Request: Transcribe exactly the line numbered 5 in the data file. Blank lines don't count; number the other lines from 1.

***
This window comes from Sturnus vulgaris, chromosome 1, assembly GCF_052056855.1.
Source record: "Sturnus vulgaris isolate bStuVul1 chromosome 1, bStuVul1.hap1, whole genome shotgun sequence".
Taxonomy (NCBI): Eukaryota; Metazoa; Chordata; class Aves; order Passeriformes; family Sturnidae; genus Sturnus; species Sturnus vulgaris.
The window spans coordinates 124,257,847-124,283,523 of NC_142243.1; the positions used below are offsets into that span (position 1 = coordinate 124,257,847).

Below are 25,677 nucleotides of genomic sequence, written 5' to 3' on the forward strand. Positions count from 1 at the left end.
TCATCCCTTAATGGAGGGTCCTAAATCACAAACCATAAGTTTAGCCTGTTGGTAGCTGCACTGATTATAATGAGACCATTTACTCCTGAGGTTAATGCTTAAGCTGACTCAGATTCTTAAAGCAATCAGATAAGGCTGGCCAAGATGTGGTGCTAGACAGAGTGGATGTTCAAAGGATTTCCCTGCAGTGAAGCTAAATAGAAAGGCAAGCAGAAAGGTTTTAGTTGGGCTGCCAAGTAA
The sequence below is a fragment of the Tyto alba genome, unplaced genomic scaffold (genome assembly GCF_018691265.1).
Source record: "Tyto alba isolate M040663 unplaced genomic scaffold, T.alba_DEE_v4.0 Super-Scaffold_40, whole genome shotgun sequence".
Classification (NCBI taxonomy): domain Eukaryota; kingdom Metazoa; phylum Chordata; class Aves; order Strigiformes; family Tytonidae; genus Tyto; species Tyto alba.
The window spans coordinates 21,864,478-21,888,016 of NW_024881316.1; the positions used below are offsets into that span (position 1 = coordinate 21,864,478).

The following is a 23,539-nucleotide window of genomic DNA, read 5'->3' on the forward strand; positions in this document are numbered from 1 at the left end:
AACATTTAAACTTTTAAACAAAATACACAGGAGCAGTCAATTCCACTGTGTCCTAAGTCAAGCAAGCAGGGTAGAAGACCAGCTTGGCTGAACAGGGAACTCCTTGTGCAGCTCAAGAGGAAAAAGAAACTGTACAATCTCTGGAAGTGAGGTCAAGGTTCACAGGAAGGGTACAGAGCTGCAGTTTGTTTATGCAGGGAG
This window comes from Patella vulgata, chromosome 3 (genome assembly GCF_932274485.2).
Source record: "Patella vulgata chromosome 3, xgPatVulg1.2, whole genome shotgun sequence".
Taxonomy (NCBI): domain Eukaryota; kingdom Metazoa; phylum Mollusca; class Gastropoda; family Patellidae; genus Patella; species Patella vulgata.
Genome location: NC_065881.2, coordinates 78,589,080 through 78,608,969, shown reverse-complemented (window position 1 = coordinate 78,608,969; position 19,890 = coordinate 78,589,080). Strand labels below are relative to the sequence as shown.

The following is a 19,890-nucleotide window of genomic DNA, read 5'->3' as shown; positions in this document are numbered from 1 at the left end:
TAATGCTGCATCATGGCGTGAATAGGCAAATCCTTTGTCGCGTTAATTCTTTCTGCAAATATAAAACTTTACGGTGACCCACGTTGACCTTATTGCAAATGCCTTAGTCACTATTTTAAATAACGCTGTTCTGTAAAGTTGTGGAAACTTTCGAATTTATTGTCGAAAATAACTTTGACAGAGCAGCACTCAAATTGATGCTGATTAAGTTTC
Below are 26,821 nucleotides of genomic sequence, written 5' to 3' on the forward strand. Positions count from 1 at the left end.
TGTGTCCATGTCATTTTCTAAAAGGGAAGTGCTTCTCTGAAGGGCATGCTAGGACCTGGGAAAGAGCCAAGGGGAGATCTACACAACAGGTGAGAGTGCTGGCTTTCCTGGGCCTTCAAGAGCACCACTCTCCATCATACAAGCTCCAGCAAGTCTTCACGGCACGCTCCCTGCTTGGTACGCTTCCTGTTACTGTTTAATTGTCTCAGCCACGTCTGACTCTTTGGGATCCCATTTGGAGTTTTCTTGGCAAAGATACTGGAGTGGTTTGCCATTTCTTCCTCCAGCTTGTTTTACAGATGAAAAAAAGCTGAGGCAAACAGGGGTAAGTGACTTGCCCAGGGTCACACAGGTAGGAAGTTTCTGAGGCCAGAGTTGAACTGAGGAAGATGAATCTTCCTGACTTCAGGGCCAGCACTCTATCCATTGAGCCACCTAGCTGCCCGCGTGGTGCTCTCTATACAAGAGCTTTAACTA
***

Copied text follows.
Below are 25,677 nucleotides of genomic sequence, written 5' to 3' on the forward strand. Positions count from 1 at the left end.